Diversity is nature’s way of building resilience and ensuring that all of its creatures have an abundance of what they require to keep them healthy and continue the cycle of life. Each plant and creature has its place and task in the web of life and if one is missing the system is weaker for it. This principle really highlights the largest change that has been made by humans in the last 50 years we have moved from a variety of different plants to monocultures. By doing so we have lost a huge amount of our heirloom seeds & trees, had an increased weed and pest burden which has led us to increased spraying of chemicals. All of this, in turn, has impacted our health as we find our food, air, and water polluted by also sorts of chemicals that interfere with the healthy working of our body’s own systems.

Regenerative pasture managers now tell us that a healthy pasture should include at least 80 species of plants. This not only makes the animals healthier through having access to different plants with different vitamins and minerals but it means that when one type of plant is not available for grazing there is another. This is particularly important in times of drought, more and varied plant cover also ensures improved absorption and retention of water. Even in the world of monocropping farmers are now planting hedgerows with different plants to attract the insects that prey on the other insects that are plaguing the crops. This has yielded some amazing results allowing for less chemical use.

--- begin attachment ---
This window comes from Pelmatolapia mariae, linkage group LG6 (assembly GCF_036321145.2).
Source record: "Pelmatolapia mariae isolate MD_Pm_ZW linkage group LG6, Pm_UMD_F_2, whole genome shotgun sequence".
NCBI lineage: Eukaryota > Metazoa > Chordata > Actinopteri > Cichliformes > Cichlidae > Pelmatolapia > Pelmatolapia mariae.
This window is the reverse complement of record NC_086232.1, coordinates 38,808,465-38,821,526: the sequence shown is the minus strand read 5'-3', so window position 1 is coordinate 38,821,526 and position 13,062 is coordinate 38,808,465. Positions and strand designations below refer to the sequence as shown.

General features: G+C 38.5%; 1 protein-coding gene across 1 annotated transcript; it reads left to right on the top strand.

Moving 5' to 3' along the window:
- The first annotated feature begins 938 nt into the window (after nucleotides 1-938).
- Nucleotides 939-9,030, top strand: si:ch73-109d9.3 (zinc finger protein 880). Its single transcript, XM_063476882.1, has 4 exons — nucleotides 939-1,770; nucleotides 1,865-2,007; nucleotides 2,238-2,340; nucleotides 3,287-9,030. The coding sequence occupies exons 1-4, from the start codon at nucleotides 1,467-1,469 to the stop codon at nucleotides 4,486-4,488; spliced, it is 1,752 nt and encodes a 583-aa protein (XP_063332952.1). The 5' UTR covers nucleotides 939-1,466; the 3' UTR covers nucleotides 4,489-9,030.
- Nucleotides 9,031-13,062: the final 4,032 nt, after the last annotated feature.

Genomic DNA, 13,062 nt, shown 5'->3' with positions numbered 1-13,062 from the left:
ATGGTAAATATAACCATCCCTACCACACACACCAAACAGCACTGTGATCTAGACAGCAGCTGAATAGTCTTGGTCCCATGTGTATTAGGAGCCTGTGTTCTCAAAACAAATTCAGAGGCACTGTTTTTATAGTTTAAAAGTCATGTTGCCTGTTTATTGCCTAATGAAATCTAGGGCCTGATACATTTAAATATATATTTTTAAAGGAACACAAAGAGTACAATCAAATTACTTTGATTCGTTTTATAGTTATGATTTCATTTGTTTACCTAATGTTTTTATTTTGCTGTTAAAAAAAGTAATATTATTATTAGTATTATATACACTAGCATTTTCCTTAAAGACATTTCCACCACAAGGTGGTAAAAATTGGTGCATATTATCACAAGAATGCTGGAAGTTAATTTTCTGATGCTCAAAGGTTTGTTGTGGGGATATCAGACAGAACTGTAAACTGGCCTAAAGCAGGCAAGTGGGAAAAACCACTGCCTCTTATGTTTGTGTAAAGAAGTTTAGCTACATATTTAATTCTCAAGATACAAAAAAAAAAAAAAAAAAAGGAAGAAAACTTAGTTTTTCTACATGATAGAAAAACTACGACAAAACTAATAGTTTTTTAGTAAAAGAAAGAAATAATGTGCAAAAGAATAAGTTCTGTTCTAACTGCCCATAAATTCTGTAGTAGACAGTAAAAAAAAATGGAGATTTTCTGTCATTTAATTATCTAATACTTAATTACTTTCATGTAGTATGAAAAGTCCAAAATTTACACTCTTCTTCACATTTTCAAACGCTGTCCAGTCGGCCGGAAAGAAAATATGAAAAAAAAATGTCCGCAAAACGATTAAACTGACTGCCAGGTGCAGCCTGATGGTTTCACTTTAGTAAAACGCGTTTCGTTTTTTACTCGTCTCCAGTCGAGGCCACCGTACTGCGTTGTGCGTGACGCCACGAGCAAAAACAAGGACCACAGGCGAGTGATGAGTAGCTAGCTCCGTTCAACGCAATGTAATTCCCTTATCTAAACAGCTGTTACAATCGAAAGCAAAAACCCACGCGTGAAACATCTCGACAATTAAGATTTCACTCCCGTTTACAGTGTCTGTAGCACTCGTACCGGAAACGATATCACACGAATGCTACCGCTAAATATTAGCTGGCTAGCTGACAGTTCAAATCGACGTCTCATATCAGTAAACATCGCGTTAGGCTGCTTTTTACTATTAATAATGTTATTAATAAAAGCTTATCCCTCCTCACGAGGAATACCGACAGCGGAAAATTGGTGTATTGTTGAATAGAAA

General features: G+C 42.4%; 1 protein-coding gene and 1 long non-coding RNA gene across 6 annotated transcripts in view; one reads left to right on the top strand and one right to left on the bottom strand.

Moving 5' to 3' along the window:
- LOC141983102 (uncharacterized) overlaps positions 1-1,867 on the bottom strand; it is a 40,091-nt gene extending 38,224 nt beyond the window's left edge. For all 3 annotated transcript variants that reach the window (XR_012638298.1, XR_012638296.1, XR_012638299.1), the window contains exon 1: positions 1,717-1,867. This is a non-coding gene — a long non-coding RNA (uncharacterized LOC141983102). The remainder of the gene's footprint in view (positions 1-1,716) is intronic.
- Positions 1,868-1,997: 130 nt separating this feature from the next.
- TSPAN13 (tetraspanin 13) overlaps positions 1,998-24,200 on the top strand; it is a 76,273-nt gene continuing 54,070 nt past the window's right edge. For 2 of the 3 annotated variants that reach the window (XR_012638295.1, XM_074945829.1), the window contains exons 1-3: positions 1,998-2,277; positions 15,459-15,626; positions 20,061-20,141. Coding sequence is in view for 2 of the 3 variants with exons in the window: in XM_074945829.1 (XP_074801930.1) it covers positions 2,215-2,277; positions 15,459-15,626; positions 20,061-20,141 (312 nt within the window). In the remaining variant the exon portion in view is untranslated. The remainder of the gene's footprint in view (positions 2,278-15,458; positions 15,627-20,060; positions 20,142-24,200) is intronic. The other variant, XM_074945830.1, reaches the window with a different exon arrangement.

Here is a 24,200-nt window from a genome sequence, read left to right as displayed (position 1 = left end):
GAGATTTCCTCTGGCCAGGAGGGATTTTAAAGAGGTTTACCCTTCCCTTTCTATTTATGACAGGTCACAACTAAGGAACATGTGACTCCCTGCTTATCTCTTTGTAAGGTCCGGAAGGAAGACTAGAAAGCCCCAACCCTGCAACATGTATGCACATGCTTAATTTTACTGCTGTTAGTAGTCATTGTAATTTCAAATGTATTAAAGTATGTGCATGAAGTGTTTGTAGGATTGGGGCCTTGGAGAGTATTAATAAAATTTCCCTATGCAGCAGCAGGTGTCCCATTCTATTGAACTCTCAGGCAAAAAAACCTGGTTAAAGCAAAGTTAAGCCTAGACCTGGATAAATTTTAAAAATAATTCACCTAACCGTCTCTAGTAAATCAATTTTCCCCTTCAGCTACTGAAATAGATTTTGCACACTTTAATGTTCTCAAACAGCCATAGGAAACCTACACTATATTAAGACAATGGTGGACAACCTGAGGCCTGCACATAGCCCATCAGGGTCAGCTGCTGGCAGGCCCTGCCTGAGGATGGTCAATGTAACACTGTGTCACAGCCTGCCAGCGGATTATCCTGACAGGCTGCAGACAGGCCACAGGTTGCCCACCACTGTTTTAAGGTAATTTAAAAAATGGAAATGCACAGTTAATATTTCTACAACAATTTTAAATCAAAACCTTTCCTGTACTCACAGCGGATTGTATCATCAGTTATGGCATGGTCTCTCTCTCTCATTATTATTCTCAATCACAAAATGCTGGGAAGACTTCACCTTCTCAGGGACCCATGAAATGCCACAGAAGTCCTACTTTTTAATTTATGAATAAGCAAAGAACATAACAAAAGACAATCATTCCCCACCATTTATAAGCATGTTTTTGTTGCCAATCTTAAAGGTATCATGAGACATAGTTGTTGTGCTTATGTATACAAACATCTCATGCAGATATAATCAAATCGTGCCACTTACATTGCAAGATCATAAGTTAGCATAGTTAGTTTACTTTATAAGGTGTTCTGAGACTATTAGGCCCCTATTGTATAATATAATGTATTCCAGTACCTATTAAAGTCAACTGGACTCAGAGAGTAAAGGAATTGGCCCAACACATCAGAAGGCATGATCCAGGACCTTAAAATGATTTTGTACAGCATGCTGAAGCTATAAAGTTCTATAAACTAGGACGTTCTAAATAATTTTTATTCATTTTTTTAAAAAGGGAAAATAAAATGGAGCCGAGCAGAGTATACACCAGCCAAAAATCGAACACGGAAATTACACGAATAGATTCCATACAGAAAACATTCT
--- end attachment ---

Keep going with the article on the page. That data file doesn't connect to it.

For the home vegetable gardener, interspersing vegetables with plants such as Cosmos, Marigolds and Queen Anne’s Lace attracts what people term the ‘good bugs’ that devour the ‘bad bugs’. Planting strong-smelling or scented plants such as Thai Basil or even Stinking Roger confuses the ‘bad bug’ who then cannot find your prize cabbage or tomato. Diversity also ensures that your soil is getting a variety of different vitamins and minerals which in turn feed the plants making them healthy and strong.

Nowhere in nature do we find monocultures, there is always a diverse number of plants, insects, and animals in a landscape that is thriving.

The same principle applies to people and communities. A person who has more than one income stream finds themselves less at risk when it comes to their livelihood and a community that has people with a diversity of skills also finds themselves in a more resilient position.

The wisdom of diversity is everywhere. It is nature’s way of ensuring a stable and life-giving environment.

Mel Marx | Secretary